• The ON in JSON stands for object notation, so the idea that you somehow shouldn't try to access your JSON as if it's an object makes little sense. No one is stopping you from adding an extra mapping layer if you so choose, but you could be adding that mapping layer even if you were accessing your JSON as an object.
    – Flater
    Oct 25 '21 at 10:01
13

There are plenty of JSON serialization systems that are more than capable of handling mapping between field names that aren't suitable for use in the language they integrate with. In most cases, they aren't hard to use, and require only a little bit of extra effort. In an ideal world, you wouldn't have to, but if your API already uses dashes, changing it would be cure worse than the disease. Also note that using dashes is the most common style in certain languages, most notably those based on LISP, so probably there's a silent minority of your API's consumers who are happy to see dashes rather than another format.

1
  • I will up vote this ASAP I found insight in it, Thank You. May 29 '16 at 17:21
2

After spending some time in the industry and working a few systems. I don't think there is a best practice or proper casing for JSON keys. The most important aspect of any formatting (casing/code-style/etc) is consistency and team adoption.

If the code base is fragmented and inconsistent, meet as a team and agree on a consistent style then police the formating collectively.

2

if you use hyphens, they can get treated as "minus" unless you bracket them - unaesthetic and extra typing...

    var t = json.phrase_stems.text-1;      //error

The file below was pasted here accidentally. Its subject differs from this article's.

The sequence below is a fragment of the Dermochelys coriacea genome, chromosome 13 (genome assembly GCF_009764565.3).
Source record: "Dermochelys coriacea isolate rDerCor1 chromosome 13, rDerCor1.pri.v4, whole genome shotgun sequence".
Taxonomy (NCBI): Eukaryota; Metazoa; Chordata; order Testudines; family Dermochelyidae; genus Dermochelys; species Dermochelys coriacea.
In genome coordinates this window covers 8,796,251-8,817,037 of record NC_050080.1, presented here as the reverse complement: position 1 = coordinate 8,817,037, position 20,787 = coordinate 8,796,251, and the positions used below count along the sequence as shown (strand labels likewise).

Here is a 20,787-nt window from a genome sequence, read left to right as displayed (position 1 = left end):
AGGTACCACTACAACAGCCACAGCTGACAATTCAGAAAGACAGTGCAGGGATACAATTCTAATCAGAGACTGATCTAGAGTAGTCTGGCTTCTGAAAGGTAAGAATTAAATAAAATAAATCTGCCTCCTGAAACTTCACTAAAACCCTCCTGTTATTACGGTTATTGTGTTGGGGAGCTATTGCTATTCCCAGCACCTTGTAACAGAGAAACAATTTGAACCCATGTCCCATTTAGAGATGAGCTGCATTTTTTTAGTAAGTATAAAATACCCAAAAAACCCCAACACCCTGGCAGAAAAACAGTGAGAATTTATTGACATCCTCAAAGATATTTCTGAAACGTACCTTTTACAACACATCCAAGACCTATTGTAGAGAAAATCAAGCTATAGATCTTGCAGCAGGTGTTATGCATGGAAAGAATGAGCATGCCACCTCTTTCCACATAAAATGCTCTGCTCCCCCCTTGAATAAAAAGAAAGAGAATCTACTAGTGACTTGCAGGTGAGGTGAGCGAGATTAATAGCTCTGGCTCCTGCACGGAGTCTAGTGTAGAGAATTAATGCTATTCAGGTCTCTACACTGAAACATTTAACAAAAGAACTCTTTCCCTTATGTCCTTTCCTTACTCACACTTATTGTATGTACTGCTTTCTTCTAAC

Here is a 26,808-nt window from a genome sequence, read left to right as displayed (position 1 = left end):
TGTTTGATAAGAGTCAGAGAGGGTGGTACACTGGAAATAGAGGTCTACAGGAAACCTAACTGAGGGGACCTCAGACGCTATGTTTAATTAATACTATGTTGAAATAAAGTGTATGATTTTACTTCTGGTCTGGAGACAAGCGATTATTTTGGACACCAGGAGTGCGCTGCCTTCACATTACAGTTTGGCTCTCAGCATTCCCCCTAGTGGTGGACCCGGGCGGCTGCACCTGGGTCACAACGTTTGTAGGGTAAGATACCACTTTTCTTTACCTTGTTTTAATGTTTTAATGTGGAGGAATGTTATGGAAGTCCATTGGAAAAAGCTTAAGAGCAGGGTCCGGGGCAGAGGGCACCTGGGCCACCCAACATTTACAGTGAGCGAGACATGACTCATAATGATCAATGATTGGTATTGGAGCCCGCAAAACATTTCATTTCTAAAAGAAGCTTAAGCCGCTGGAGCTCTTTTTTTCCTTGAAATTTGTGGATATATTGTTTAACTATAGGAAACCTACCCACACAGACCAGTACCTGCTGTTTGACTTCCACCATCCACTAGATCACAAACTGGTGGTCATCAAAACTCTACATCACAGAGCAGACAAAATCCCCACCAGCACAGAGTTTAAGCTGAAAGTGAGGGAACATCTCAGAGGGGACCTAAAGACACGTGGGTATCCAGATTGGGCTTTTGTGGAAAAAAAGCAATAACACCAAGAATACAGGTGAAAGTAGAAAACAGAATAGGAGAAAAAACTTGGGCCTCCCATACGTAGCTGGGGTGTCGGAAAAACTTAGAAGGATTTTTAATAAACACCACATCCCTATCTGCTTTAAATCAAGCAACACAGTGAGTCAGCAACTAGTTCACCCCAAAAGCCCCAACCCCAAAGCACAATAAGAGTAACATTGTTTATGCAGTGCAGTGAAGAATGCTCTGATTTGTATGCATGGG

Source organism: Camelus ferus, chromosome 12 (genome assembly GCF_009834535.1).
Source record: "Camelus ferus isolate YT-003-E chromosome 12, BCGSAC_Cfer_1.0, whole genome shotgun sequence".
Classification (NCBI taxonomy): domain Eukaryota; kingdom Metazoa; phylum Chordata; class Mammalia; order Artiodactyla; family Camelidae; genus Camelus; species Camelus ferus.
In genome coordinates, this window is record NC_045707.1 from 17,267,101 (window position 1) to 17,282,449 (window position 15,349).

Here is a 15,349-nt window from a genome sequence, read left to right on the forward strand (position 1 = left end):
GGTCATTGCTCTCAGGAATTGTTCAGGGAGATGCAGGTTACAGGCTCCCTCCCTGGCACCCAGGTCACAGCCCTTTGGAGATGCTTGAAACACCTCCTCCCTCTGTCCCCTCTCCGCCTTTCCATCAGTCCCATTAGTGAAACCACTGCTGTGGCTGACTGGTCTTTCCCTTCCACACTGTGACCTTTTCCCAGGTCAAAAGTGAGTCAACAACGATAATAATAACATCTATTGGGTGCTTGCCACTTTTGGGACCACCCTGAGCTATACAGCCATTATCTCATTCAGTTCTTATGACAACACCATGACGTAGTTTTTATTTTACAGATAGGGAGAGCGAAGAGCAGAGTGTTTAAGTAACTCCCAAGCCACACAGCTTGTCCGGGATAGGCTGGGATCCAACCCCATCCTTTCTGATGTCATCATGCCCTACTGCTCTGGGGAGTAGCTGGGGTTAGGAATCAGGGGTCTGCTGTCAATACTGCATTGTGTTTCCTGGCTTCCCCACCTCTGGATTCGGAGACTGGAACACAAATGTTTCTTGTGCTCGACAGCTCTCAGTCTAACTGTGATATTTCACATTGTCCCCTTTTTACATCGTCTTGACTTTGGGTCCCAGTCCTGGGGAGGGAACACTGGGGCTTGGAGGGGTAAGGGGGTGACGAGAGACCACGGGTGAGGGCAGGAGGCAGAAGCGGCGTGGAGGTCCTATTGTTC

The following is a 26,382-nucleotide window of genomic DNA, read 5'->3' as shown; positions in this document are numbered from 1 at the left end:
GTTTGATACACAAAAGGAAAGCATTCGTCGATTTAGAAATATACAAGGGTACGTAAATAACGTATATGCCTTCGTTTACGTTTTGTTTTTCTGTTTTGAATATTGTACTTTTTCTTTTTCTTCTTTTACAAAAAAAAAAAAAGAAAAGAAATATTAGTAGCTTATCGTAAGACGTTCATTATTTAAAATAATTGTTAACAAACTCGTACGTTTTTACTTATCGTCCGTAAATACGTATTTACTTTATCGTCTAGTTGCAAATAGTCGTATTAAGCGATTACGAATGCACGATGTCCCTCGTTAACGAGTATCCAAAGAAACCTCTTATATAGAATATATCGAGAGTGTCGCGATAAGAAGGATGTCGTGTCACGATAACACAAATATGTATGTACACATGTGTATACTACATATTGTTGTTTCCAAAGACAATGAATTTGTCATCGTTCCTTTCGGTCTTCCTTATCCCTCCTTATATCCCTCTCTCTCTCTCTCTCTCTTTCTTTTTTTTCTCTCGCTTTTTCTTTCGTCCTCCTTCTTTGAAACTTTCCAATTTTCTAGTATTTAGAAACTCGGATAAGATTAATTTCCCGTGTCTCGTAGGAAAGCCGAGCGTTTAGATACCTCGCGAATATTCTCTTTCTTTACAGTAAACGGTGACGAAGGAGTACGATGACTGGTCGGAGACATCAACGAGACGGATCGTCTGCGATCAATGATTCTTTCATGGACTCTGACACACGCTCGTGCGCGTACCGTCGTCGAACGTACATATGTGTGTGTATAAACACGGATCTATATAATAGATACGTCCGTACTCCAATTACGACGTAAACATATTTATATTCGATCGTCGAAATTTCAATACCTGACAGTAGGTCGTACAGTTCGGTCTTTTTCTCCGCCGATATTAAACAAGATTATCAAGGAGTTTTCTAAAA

var t = json.phrase_stems["text-1"];  //ok 

But if you need to build the string, you need brackets irrespective

    var myTextNo = 1;
    var t = json.phrase_stems["text" + myTextNo];

I prefer to avoid hyphens.

-1

You can't use it (or at least not easily) in swift Decodable for JSON decoding, because the hypen is not acceptable charater. You can't do for example:

struct AccessToken: Decodable{
    let access_token: String
    let expires-in: Int
}

because the "expires-in" isn't valid as a variable name. There're solutions for that of course but it makes our job to unneccesary difficult.

2
  • That’s what CodingKeys is for. Basically everything is acceptable in CodingKeys. And I want to use field names in my Swift classes that follow Swift coding standards and the application’s terminology, not what the database developers want, so CodingKeys will be used anyway.
    – gnasher729
    Oct 25 '21 at 2:31
  • Please read my comment again: "There're solutions for that of course but it makes our job to unnecessary difficult." It is exactly means what you've just answered: You have to add CodingKeys instead of keep it as simple (and nice) as possible with Decodable. But if you are an API developer than maybe better to use filed names which are compatible with much languages as possible so this is why not advised to use hypen in field name. And before you answer again: please read the original question. Oct 25 '21 at 9:39